This week we move to a different branch of my maternal line with my 2nd cousin, 3 times removed, Walter Francis Bester. We are both descended from Charles Bester and Sarah Gill who were my 4th Great Grandparents, and Walter’s Great Grandparents.
Charles Bester was born in 1833 to an agricultural labourer father in Little Eversden, Cambridgeshire about 11 kilometres south of Cambridge. Sarah Gill was born in 1837 in Orwell, Cambridgeshire to John Gill and Elizabeth Munns, whose history I detailed in a previous post. This makes her a great aunt to several of the Gill soldiers I have already written about. Charles and Sarah married on 30 November 1856 when Charles was 23 and Sarah was 19. Together, they had at least 10 children, 9 of whom survived to adulthood. I am descended from their third child, Annie, who was my 3rd Great Grandmother, while Walter is descended from their first child, Charles, who was born in May 1856 (six months before Charles and Sarah were married). The first five Bester children were all baptized together in 1861.
In the 1871 census, when Charles was 14, he was listed as living at home with his parents in Little Eversden and working as a labourer. By 1877, he had relocated, and was working as a labourer in Edmonton, North London (the perennial spot for my ancestors, it seems!), and in January 1878 at the age of 21, he married 19-year old Fanny Adams. Charles and Fanny had nine children between 1878 and 1896, the two youngest of whom, Frank Harold Bester and Sydney Smith Bester both served in the Great War and will be profiled here later this year.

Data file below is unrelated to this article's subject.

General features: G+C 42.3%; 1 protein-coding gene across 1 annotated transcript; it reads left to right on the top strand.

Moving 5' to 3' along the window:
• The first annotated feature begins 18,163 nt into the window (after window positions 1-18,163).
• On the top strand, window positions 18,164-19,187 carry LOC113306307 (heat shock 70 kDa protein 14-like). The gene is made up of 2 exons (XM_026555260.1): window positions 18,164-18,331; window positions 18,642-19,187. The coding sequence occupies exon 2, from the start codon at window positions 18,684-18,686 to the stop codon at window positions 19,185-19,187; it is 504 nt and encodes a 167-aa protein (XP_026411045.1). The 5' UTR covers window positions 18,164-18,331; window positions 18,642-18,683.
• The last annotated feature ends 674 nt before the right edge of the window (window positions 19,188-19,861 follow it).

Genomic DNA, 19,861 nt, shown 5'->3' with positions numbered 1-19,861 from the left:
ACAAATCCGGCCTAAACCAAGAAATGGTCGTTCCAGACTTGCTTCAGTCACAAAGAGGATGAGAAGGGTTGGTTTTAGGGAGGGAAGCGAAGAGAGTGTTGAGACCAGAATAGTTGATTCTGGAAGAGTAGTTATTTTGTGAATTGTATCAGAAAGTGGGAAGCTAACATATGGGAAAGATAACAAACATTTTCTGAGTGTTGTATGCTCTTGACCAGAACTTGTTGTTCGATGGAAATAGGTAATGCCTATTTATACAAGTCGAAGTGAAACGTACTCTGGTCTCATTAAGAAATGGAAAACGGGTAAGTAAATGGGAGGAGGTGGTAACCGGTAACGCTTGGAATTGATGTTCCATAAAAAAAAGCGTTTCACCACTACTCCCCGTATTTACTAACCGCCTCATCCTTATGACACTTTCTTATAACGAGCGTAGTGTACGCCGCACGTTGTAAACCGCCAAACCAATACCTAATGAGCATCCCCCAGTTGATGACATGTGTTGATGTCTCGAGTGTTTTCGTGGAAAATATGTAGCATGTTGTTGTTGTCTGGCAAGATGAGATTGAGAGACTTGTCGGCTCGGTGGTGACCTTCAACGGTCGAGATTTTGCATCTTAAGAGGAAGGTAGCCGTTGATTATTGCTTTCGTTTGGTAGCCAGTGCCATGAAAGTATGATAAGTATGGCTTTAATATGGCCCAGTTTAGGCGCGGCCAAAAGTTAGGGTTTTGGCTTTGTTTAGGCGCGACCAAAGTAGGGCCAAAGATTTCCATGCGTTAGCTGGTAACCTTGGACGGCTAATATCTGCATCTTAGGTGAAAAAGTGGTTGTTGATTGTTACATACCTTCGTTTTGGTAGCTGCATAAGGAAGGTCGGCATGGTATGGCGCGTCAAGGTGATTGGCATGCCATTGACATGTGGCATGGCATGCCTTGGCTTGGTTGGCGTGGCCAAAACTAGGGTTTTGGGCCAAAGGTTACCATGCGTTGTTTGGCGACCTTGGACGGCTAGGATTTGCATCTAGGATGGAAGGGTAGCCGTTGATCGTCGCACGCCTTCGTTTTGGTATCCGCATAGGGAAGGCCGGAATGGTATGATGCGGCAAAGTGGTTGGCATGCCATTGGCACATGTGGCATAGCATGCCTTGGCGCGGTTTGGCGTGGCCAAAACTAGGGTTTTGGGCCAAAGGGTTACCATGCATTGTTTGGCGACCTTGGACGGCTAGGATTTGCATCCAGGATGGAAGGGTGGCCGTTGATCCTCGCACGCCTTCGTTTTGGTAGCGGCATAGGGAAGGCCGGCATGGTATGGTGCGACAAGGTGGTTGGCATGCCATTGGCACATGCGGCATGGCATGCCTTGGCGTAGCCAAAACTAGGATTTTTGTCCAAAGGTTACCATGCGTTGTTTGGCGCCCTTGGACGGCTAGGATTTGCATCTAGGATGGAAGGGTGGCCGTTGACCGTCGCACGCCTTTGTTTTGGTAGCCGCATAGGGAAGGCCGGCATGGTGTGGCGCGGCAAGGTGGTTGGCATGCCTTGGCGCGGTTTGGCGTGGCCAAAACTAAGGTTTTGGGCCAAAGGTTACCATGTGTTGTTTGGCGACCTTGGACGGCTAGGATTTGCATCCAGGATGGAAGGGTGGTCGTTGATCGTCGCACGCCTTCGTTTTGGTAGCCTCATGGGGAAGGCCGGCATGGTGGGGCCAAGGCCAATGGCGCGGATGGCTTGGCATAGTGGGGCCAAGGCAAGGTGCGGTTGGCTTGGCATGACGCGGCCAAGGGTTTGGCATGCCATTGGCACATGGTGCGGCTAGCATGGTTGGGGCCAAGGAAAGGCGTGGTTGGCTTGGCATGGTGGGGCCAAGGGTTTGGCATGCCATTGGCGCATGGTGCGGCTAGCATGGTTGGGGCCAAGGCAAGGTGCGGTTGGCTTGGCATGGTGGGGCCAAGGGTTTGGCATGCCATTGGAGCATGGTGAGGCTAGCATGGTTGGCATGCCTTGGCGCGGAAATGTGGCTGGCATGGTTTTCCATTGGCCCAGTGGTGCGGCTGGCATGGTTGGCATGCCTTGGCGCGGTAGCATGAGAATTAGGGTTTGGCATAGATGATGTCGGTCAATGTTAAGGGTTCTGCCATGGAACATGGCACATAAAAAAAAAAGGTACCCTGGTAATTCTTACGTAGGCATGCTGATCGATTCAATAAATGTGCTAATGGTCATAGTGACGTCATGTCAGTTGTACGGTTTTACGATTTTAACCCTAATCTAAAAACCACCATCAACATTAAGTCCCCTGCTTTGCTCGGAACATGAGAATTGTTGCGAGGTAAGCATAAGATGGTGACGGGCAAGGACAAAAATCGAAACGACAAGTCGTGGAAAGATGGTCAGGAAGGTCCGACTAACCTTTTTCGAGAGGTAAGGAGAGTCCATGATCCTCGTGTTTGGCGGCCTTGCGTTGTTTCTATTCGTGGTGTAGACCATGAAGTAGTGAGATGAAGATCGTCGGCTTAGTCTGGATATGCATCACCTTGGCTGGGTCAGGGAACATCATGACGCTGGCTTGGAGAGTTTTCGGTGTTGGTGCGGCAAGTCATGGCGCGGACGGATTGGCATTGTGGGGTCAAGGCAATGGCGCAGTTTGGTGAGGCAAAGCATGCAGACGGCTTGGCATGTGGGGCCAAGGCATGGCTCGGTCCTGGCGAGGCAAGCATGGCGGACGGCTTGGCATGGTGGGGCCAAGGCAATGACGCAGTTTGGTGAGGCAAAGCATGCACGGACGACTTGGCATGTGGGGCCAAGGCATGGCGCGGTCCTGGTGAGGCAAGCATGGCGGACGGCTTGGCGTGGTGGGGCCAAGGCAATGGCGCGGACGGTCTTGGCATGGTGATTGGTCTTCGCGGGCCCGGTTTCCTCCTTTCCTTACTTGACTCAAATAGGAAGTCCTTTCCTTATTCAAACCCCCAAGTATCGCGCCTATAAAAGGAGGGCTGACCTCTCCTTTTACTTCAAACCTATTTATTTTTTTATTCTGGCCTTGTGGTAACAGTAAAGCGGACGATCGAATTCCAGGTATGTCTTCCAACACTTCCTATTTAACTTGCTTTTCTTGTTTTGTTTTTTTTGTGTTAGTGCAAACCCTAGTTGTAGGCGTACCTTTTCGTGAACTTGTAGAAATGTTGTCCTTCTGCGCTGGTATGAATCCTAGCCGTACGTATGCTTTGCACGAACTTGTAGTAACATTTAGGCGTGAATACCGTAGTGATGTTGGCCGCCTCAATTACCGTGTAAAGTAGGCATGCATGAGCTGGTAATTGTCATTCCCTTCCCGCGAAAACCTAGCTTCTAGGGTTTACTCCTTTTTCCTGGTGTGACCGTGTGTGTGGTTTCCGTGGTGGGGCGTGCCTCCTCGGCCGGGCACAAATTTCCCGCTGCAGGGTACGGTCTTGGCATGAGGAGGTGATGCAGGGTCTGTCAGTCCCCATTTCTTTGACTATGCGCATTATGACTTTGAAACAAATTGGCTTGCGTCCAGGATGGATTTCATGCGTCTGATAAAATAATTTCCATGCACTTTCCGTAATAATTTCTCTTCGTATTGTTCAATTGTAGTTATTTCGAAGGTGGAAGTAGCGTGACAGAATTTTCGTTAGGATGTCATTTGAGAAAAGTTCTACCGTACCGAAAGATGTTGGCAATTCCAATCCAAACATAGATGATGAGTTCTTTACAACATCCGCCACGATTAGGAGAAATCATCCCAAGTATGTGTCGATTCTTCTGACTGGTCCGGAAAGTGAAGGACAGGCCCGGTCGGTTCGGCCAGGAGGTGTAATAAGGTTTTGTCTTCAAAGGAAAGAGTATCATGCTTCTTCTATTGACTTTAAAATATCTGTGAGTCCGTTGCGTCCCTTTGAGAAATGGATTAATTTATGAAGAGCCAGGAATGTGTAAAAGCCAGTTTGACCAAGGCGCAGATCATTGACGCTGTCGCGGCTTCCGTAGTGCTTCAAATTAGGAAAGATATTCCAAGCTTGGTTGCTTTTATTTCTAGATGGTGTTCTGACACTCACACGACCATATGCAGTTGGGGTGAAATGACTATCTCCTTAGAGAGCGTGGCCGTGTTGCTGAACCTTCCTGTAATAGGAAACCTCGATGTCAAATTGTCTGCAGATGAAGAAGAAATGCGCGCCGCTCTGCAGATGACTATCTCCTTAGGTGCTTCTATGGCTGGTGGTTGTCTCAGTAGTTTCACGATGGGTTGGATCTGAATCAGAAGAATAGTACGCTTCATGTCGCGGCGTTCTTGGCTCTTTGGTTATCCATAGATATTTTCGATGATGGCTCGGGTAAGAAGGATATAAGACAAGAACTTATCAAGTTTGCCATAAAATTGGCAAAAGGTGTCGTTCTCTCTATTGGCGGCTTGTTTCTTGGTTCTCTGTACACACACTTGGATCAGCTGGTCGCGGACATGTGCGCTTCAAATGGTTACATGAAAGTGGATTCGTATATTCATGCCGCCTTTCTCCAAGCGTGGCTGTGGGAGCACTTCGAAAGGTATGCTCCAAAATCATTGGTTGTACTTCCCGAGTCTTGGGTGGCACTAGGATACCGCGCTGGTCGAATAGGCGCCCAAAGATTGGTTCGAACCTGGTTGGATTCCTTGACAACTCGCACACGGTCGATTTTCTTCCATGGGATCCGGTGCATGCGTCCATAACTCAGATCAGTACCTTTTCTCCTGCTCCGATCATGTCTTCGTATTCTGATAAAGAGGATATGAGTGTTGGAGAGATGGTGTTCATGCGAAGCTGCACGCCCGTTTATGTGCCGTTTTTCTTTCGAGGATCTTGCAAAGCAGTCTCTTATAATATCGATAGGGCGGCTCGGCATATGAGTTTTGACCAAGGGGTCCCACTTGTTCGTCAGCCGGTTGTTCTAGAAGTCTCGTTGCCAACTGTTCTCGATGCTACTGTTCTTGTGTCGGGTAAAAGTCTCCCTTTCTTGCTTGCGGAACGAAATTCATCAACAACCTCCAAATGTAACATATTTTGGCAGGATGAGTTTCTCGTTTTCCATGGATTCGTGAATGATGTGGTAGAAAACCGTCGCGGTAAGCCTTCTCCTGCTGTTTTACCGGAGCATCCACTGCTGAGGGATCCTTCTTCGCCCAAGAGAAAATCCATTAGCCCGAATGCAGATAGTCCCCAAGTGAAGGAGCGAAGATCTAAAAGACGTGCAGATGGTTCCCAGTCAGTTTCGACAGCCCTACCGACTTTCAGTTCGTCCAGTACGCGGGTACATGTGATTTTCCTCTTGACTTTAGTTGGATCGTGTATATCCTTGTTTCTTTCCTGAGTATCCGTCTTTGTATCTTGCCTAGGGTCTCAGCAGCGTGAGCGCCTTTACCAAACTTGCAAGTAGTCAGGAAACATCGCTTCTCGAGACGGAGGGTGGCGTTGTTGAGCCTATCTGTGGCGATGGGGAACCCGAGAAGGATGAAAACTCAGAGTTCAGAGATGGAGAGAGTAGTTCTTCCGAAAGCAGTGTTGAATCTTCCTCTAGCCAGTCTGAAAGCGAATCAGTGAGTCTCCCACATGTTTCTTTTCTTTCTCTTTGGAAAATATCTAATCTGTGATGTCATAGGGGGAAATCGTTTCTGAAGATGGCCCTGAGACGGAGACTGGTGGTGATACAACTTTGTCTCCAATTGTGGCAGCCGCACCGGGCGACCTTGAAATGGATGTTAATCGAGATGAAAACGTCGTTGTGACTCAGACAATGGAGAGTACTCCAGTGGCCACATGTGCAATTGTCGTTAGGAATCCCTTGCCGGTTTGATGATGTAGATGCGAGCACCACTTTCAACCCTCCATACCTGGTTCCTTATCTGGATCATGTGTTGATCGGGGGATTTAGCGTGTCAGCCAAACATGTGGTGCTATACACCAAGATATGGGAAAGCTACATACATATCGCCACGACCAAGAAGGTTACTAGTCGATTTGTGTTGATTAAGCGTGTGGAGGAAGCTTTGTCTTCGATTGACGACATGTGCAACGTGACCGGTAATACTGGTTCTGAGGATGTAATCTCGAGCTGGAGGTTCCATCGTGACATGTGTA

Charles and Fanny’s oldest son, Walter Beaumont Bester, began working at a young age like his father, and is listed in the 1891 census at the age of 13 as a “Milk Boy.” He married Alice Louisa Goodchild in 1898, and their son, Walter Francis (or “Frank” as he went by later in life), was born in Hackney, a more central area in London, in January 1899. It seems that Walter Sr. had stayed with his early occupation, as in the 1901 census he is listed as a Milk Carrier. In 1910, Walter, Alice, and 11 yr-old Frank sailed from Liverpool to Quebec City with the intention of farming in Canada. They settled in Winnipeg, Manitoba. Whether the family every did attempt to farm in Manitoba is unclear, but by the 1916 Western Canadian census, Walter was once again listed as a Milk Carrier, with 17-year old Frank listed as a farm labourer.